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# README file for PyICU
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## Welcome
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Welcome to PyICU, a Python extension wrapping the ICU C++ libraries.
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ICU stands for "International Components for Unicode".
These are the i18n libraries of the Unicode Consortium.
They implement much of the Unicode Standard,
many of its companion Unicode Technical Standards,
and much of Unicode CLDR.
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The PyICU source code is hosted at https://gitlab.pyicu.org/main/pyicu.
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The ICU homepage is http://site.icu-project.org/
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See also the CLDR homepage at http://cldr.unicode.org/
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## Installing PyICU

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PyICU is a python extension implemented in C++ that wraps the C/C++ ICU library.
It is known to also work as a [PyPy](https://www.pypy.org/) extension.
Unless ``pkg-config`` and the ICU libraries and headers are already installed,
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building PyICU from the sources on [PyPI](https://pypi.org/project/PyICU/)
involves more than just a ``pip`` call. Many operating systems distribute
pre-built binary packages of ICU and PyICU, see below.
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  - Mac OS X
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    - Ensure ICU is installed and can be found by `pkg-config` (as `icu-config` was [deprecated](http://userguide.icu-project.org/howtouseicu#TOC-C-Makefiles) as of ICU 63.1), either by following [ICU build instructions](https://unicode-org.github.io/icu/userguide/icu4c/build.html), or by using Homebrew:
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      ```sh
      # install libicu (keg-only)
      brew install pkg-config icu4c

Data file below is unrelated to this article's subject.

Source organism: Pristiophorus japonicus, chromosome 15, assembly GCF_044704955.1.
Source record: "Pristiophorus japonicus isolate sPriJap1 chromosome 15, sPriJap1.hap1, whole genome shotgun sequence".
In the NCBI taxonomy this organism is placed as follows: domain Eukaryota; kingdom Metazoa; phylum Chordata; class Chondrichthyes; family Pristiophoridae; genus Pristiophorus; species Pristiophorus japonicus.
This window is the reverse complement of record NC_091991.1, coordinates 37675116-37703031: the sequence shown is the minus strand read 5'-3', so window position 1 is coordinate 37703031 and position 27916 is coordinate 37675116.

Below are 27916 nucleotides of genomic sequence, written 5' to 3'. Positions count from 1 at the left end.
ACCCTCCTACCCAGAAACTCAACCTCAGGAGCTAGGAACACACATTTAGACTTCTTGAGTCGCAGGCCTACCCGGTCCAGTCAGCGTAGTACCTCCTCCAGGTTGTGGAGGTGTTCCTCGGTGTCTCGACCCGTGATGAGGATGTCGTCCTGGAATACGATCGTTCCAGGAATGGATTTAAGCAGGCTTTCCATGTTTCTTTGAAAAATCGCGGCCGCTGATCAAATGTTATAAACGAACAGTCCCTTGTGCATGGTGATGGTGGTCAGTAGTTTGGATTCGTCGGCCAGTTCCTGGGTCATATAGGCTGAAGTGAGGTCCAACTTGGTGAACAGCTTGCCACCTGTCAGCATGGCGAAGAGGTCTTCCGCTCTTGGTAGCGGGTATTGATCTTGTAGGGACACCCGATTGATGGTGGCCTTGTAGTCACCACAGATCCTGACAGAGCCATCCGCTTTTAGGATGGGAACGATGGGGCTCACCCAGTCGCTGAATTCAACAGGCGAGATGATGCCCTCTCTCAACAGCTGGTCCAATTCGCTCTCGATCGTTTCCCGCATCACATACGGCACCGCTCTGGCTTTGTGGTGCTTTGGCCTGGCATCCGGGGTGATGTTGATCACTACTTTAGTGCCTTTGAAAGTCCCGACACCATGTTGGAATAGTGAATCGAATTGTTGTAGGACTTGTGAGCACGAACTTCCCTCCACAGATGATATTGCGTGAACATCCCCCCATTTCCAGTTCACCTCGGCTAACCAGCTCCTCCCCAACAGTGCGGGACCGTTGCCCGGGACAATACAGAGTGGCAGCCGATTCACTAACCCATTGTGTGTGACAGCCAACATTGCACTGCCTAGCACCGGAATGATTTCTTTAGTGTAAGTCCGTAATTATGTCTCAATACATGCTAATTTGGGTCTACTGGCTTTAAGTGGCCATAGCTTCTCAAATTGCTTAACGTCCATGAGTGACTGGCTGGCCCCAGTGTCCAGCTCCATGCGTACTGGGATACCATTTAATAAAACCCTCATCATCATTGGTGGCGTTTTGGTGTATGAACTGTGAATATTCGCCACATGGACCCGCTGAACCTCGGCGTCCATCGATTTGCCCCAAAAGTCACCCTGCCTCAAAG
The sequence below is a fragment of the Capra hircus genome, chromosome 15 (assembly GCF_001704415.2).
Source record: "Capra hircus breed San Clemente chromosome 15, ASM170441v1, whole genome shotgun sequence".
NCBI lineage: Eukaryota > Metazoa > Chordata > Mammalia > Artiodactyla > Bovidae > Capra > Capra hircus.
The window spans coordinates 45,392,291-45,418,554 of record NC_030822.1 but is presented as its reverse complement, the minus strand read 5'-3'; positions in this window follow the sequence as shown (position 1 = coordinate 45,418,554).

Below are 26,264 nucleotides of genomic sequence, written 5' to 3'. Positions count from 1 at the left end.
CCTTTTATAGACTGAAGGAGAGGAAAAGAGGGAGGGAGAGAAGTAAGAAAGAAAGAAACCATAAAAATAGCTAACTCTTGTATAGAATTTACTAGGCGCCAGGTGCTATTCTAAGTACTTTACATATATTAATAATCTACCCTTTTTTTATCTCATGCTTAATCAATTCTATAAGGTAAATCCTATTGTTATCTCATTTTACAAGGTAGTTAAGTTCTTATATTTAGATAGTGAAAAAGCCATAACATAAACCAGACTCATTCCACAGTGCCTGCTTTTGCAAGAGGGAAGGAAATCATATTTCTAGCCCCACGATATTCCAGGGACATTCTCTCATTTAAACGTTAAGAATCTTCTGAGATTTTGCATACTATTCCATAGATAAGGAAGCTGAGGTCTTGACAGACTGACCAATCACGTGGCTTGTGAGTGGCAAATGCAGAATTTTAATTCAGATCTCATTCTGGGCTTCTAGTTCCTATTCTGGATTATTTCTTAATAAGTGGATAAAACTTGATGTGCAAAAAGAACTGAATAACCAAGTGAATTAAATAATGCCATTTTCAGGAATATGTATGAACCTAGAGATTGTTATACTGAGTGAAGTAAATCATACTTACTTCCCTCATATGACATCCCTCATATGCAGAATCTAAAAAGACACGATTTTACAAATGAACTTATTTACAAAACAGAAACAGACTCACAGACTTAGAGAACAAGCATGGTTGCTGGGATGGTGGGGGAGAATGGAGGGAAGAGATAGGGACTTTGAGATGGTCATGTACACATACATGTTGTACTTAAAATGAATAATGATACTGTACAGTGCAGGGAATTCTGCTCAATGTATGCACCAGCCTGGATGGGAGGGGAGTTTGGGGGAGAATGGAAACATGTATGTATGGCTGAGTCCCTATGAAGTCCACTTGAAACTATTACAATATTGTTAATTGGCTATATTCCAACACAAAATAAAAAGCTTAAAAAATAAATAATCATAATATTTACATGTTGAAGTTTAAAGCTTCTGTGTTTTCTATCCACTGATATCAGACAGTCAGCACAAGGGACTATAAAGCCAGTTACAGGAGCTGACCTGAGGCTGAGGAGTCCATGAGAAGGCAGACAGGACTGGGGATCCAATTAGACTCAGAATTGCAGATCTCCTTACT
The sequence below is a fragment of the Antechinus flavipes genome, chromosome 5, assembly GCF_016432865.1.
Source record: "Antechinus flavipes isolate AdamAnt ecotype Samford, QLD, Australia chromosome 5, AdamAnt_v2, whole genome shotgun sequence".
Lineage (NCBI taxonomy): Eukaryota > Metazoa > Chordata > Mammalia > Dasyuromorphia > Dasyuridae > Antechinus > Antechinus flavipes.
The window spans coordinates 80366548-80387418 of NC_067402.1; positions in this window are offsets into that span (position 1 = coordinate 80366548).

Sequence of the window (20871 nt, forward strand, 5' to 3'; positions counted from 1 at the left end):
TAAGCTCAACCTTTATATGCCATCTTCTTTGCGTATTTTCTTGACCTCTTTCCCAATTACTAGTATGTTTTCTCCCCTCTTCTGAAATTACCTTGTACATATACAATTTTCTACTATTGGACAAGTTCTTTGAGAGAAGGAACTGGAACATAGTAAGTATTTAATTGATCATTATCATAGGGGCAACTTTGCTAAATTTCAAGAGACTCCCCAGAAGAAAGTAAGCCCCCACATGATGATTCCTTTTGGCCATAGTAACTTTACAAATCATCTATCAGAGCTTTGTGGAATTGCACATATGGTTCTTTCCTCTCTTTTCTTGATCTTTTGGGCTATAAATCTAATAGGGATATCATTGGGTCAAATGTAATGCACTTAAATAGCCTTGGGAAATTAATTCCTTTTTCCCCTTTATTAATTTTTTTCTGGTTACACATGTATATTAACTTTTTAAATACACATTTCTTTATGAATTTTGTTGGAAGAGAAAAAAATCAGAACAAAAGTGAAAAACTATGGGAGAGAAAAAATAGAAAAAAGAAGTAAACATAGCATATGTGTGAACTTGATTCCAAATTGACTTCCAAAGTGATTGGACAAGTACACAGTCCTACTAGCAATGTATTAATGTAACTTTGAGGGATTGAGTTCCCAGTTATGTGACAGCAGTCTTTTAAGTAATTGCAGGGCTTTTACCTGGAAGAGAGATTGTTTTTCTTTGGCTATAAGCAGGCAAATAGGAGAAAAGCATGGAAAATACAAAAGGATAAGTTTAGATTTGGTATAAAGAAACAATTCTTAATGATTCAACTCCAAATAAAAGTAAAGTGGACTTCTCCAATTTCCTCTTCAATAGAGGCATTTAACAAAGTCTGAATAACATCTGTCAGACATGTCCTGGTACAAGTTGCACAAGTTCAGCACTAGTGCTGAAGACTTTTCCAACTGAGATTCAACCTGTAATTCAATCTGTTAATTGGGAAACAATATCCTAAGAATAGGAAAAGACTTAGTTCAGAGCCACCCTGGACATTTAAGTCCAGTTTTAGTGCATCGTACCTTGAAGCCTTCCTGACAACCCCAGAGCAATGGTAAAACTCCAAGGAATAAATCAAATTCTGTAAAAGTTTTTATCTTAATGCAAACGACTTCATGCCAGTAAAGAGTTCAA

# let setup.py discover keg-only icu4c via pkg-config
      export PATH="/usr/local/opt/icu4c/bin:/usr/local/opt/icu4c/sbin:$PATH"
      export PKG_CONFIG_PATH="$PKG_CONFIG_PATH:/usr/local/opt/icu4c/lib/pkgconfig"
      ```
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    - Install PyICU **with the same C++ compiler as your Python distribution**
      ([more info](https://gitlab.pyicu.org/main/pyicu/merge_requests/140#issuecomment-782283491)):
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      ```sh
      # EITHER - when using a gcc-built CPython (e.g. from Homebrew)
      export CC="$(which gcc)" CXX="$(which g++)"
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      # OR - when using system CPython or another clang-based CPython, ensure system clang is used (for proper libstdc++ https://gitlab.pyicu.org/main/pyicu/issues/5#issuecomment-291631507):
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      unset CC CXX

      # avoid wheels from previous runs or PyPI
      pip install --no-binary=:pyicu: pyicu
      ```

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    - ICU and PyICU binaries are both available via [Macports](https://www.macports.org/) as well. The same limitations about mixing binaries may apply.
      ```sh
      # see versions available
      /opt/local/bin/port search pyicu
      sudo /opt/local/bin/port install ...
      ```

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  - Debian
    ```sh
    apt-get update
    
    # EITHER - from apt directly https://packages.debian.org/source/stable/pyicu
    apt-get install python3-icu
    # OR - from source
    apt-get install pkg-config libicu-dev
    pip install --no-binary=:pyicu: pyicu
    ```

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  - Ubuntu: similar to Debian, there is a pyicu
    [package](https://packages.ubuntu.com/source/xenial/python/pyicu)
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    available via ``apt``.

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  - Alpine Linux: there is a pyicu
    [package](https://pkgs.alpinelinux.org/package/edge/community/x86/py3-icu)
    available via ``apk``.
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  - NetBSD: there is a pyicu [package](https://pkgsrc.se/textproc/py-ICU)
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    available via ``pkg_add``.
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  - OpenBSD: there is a pyicu [package](https://openports.se/textproc/py-ICU)
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    available via ``pkg_add``.
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  - Other operating systems: see below.
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## Building PyICU
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*Please, refer to [next section](#building-pyicu-python-3-and-icu-from-sources) for building Python, ICU and PyICU from sources.